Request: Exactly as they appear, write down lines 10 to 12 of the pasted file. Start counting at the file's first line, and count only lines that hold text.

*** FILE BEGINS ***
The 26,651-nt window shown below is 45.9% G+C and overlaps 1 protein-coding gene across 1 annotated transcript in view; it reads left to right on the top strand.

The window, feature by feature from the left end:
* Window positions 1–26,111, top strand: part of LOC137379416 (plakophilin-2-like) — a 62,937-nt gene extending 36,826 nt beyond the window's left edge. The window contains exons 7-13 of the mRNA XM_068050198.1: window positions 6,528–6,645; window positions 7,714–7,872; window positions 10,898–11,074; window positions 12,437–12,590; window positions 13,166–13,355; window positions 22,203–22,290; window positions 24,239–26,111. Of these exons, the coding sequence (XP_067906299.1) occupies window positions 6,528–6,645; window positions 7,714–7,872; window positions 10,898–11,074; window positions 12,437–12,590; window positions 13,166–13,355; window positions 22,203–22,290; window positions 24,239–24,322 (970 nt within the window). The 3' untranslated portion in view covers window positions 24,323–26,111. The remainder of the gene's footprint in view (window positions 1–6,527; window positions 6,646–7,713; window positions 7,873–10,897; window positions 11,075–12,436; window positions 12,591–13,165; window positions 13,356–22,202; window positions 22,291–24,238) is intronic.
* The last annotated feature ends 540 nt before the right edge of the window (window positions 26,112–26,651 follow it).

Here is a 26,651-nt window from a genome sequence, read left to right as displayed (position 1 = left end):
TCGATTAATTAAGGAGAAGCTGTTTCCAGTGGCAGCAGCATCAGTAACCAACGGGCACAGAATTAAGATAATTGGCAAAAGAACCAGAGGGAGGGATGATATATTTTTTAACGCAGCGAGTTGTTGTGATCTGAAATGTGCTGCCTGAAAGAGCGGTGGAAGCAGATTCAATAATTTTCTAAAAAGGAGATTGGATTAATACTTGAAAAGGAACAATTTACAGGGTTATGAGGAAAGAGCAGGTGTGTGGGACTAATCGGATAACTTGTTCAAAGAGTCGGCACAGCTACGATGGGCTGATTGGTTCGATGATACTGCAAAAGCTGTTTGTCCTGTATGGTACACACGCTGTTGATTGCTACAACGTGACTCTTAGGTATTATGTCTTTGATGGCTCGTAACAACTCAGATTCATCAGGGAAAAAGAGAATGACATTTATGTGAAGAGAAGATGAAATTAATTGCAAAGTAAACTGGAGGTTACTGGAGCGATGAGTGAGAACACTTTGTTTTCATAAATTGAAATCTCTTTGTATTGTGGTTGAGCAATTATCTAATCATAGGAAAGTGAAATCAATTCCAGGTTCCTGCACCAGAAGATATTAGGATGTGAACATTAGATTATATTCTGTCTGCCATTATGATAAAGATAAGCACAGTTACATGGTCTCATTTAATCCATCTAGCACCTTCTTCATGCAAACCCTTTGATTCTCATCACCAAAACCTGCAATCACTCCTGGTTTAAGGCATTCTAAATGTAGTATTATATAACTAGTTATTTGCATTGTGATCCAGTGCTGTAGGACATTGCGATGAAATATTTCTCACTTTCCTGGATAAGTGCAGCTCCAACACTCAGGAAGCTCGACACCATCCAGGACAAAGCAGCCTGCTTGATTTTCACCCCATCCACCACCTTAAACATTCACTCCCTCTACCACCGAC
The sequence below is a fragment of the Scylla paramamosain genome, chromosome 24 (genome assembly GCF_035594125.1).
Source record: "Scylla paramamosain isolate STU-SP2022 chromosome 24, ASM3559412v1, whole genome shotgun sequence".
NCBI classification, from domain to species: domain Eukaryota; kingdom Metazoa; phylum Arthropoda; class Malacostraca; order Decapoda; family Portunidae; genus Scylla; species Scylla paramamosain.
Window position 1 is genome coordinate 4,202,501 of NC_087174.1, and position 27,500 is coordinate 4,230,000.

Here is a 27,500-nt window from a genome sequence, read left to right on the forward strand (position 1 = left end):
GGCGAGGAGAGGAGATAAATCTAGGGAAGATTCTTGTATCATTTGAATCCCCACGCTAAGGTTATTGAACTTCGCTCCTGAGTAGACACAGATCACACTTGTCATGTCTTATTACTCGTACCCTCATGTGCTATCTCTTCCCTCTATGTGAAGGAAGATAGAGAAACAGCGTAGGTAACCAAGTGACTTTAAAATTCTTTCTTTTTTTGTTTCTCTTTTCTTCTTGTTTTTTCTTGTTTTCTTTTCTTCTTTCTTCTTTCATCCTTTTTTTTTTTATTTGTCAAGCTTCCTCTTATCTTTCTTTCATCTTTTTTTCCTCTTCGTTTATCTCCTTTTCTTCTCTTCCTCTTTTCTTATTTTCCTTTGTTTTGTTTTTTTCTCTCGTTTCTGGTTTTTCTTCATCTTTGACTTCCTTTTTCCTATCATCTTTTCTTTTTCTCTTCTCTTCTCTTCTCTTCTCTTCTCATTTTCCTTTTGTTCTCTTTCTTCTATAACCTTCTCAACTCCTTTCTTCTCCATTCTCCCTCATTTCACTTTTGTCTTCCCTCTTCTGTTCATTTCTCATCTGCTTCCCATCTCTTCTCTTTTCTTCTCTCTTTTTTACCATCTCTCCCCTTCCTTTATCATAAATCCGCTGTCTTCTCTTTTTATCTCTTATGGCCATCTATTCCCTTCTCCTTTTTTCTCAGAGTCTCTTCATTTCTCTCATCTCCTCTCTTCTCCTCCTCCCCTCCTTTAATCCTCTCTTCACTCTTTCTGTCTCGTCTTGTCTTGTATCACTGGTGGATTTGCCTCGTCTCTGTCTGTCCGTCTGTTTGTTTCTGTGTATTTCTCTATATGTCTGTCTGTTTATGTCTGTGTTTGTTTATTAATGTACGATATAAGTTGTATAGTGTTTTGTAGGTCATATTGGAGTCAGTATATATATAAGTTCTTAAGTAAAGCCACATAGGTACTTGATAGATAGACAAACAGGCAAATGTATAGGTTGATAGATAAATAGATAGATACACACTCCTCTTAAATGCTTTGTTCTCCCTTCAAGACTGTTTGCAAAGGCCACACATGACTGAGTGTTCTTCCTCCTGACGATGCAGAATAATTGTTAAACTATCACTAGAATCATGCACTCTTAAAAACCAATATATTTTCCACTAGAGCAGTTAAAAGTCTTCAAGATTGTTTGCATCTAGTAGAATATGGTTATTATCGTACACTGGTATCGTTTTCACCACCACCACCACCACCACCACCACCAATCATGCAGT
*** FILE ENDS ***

Window position 1 is genome coordinate 4,202,501 of NC_087174.1, and position 27,500 is coordinate 4,230,000.

Here is a 27,500-nt window from a genome sequence, read left to right on the forward strand (position 1 = left end):
GGCGAGGAGAGGAGATAAATCTAGGGAAGATTCTTGTATCATTTGAATCCCCACGCTAAGGTTATTGAACTTCGCTCCTGAGTAGACACAGATCACACTTGTCATGTCTTATTACTCGTACCCTCATGTGCTATCTCTTCCCTCTATGTGAAGGAAGATAGAGAAACAGCGTAGGTAACCAAGTGACTTTAAAATTCTTTCTTTTTTTGTTTCTCTTTTCTTCTTGTTTTTTCTTGTTTTCTTTTCTTCTTTCTTCTTTCATCCTTTTTTTTTTTATTTGTCAAGCTTCCTCTTATCTTTCTTTCATCTTTTTTTCCTCTTCGTTTATCTCCTTTTCTTCTCTTCCTCTTTTCTTATTTTCCTTTGTTTTGTTTTTTTCTCTCGTTTCTGGTTTTTCTTCATCTTTGACTTCCTTTTTCCTATCATCTTTTCTTTTTCTCTTCTCTTCTCTTCTCTTCTCTTCTCATTTTCCTTTTGTTCTCTTTCTTCTATAACCTTCTCAACTCCTTTCTTCTCCATTCTCCCTCATTTCACTTTTGTCTTCCCTCTTCTGTTCATTTCTCATCTGCTTCCCATCTCTTCTCTTTTCTTCTCTCTTTTTTACCATCTCTCCCCTTCCTTTATCATAAATCCGCTGTCTTCTCTTTTTATCTCTTATGGCCATCTATTCCCTTCTCCTTTTTTCTCAGAGTCTCTTCATTTCTCTCATCTCCTCTCTTCTCCTCCTCCCCTCCTTTAATCCTCTCTTCACTCTTTCTGTCTCGTCTTGTCTTGTATCACTGGTGGATTTGCCTCGTCTCTGTCTGTCCGTCTGTTTGTTTCTGTGTATTTCTCTATATGTCTGTCTGTTTATGTCTGTGTTTGTTTATTAATGTACGATATAAGTTGTATAGTGTTTTGTAGGTCATATTGGAGTCAGTATATATATAAGTTCTTAAGTAAAGCCACATAGGTACTTGATAGATAGACAAACAGGCAAATGTATAGGTTGATAGATAAATAGATAGATACACACTCCTCTTAAATGCTTTGTTCTCCCTTCAAGACTGTTTGCAAAGGCCACACATGACTGAGTGTTCTTCCTCCTGACGATGCAGAATAATTGTTAAACTATCACTAGAATCATGCACTCTTAAAAACCAATATATTTTCCACTAGAGCAGTTAAAAGTCTTCAAGATTGTTTGCATCTAGTAGAATATGGTTATTATCGTACACTGGTATCGTTTTCACCACCACCACCACCACCACCACCACCAATCATGCAGT